The Ukraine effect: Black Sea trade one year on
A special Lloyd’s List Podcast series examining how the situation in Ukraine has had a lasting impact on different aspects of the shipping industry
Chapter 5: Quite apart from the extraordinary creation of the grain corridor, Russia’s invasion of Ukraine has had a profound impact on trade in the Black Sea. One year on, Lloyd’s List examines the lasting implications for shipping activity and looks at how Ukraine’s limited export channels are holding up
THE shipping industry has had to adapt rapidly since Russia invaded Ukraine in February 2022. Trade lanes have been rerouted, the most extensive set of sanctions in living memory has been hastily constructed and a super-charged “dark fleet” of opaque operations has sprung up, forcing shipping to navigate an increasingly complex risk-and-compliance landscape.
In this special podcast series, Lloyd’s List’s editorial team are joined by a cast of industry experts as they examine the lasting implications of the conflict in Ukraine for shipping.
You can listen to the full podcast on demand via the link in the banner below:
This fifth edition of the podcast looks the knock-on effect that Russia’s war in Ukraine has had on trade in the Black Sea.
The headline creation of the grain corridor, allowing safe transport of grain out of Ukraine, rightly gathered headlines. It was an extraordinary and unprecedented agreement between enemy combatants. And the fact that it has seen more than 25m tonnes exported to date has, quite literally, been a matter of life and death as well as a minor diplomatic miracle.
But the initiative is deeply flawed and survives despite its status as a political bargaining chip and routine threats from Russia to shut it down. It is also only part of the story of Ukraine’s Black Sea trades.
Ukraine’s seaports were effectively blockaded at the onset of the invasion, cutting off the country’s major supply routes and rattling global markets.
The government, in war mode, had to move quickly to keep goods flowing out to the foreign markets that rely on its key commodities, and establish alternative logistics chains so imports could reach the Ukrainian people.
A handful of very small government-run ports along the Danube River emerged as critical hubs for wartime trade.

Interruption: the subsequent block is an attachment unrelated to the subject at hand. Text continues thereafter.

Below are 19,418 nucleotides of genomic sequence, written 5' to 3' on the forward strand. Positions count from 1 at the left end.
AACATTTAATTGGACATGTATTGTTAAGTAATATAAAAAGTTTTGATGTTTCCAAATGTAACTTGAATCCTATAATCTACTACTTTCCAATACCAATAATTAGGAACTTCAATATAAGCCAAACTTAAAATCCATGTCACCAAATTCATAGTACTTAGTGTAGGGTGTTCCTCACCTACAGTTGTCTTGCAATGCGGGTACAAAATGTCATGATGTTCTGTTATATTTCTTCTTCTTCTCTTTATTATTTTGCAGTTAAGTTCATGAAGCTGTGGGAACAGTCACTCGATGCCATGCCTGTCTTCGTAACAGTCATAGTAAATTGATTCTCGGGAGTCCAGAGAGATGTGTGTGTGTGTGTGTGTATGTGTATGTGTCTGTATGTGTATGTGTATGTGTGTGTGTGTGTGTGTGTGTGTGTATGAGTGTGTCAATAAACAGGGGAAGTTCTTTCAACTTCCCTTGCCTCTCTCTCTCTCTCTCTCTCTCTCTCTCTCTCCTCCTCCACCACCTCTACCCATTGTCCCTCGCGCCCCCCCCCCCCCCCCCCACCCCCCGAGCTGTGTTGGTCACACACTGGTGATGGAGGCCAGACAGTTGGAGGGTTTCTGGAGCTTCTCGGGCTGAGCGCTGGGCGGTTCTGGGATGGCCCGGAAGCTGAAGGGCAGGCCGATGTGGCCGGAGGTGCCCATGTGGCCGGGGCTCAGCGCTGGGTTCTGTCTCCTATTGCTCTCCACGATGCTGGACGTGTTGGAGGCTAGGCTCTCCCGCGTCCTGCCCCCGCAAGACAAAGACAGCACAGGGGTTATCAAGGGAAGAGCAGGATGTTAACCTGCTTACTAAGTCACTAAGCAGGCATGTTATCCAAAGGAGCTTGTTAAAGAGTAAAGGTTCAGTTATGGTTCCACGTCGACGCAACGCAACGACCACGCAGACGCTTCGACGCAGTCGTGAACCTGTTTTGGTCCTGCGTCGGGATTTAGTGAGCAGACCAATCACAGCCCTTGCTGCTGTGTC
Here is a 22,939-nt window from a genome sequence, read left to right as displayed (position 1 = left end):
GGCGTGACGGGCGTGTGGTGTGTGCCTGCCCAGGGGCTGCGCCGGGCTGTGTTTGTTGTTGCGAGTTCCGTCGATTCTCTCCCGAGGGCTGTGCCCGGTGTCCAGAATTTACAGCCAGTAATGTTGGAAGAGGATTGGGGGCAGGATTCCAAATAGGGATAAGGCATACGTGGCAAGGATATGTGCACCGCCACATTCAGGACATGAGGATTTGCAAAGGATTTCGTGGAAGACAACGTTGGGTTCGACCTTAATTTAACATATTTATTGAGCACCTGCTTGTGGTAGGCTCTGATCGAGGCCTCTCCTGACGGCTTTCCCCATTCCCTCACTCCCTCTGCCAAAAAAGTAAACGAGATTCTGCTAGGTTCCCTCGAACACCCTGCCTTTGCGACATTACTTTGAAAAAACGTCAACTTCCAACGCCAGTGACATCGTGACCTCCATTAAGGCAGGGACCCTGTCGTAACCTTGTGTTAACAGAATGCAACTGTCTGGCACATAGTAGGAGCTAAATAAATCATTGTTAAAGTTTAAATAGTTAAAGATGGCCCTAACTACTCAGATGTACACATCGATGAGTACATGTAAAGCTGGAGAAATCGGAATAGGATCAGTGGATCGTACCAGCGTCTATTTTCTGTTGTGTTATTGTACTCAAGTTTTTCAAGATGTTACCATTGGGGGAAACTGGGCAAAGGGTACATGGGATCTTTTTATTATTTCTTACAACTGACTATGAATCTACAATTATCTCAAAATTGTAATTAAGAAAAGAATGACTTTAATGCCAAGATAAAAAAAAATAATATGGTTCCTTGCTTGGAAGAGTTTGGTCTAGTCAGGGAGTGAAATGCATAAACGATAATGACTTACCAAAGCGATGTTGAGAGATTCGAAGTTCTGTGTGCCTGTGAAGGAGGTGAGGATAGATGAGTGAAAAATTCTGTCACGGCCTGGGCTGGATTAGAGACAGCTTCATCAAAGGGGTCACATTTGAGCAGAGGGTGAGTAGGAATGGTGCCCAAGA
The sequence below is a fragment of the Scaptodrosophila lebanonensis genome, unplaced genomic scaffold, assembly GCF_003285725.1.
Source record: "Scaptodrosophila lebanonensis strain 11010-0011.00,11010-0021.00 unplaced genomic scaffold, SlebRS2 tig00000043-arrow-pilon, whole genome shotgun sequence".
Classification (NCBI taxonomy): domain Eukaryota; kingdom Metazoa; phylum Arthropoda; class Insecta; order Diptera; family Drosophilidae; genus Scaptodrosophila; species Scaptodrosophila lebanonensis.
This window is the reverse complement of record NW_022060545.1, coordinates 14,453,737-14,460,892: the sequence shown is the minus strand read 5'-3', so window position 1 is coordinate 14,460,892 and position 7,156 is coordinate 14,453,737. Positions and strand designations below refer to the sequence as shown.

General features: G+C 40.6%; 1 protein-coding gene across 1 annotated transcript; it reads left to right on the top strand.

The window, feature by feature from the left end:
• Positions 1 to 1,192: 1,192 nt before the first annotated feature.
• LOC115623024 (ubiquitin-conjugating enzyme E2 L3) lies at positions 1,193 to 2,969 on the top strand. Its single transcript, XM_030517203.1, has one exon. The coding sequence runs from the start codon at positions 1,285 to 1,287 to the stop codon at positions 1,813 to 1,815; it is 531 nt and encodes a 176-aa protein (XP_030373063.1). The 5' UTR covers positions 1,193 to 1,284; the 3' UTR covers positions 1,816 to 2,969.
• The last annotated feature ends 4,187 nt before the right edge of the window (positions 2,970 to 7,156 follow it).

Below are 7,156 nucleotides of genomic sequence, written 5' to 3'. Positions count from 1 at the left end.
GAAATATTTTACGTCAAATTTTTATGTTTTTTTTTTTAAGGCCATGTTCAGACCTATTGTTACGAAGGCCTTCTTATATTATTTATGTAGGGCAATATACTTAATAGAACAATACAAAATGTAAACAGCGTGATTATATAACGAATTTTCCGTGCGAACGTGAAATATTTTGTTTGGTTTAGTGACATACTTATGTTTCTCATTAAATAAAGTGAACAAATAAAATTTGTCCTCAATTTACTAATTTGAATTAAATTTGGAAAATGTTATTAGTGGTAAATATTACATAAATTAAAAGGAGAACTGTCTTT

The ports of Reni, Izmail and Kiliia, were the country’s only operational ports up until the implementation of the Black Sea Grain Initiative, and they continue to be the only ports where trade can flow unrestricted.
These small river ports significantly boosted capacity throughout the first months of the war and have received heavy investment over the last year to improve operational efficiency.
In this edition of the podcast Lloyd’s List data analyst Bridget Diakun leads an expert analysis of the lasting impact the war has had on Ukraine’s seaborne trade and the significance of the grain corridor
Featured on today’s edition of the podcast:
Katerina Kononenko, a port agent at Avalon Shipping, a shipping agency that specialises in the transit of vessels through the Sulina channel to ports in Romania and Ukraine, explains the significant role that Danube traffic has played in rerouting exports.
Yuliia Matalinets, surveyor at Odesa-based Lloyd’s agents Eurogal talks about the rerouting of logistics lines through neighbouring countries.
Daniil Melnychenko a data analyst at Informall Business Group based in Odesa, walks us through the evolution of boxship trade in the Black Sea over the past year.
For a live in-depth discussion on risk-and-compliance, and how to navigate through evolving sanctions risk, please join us on April 20 for our next webinar featuring market leading experts and the Lloyd’s List Intelligence analysts. For more details and to register, follow the link below: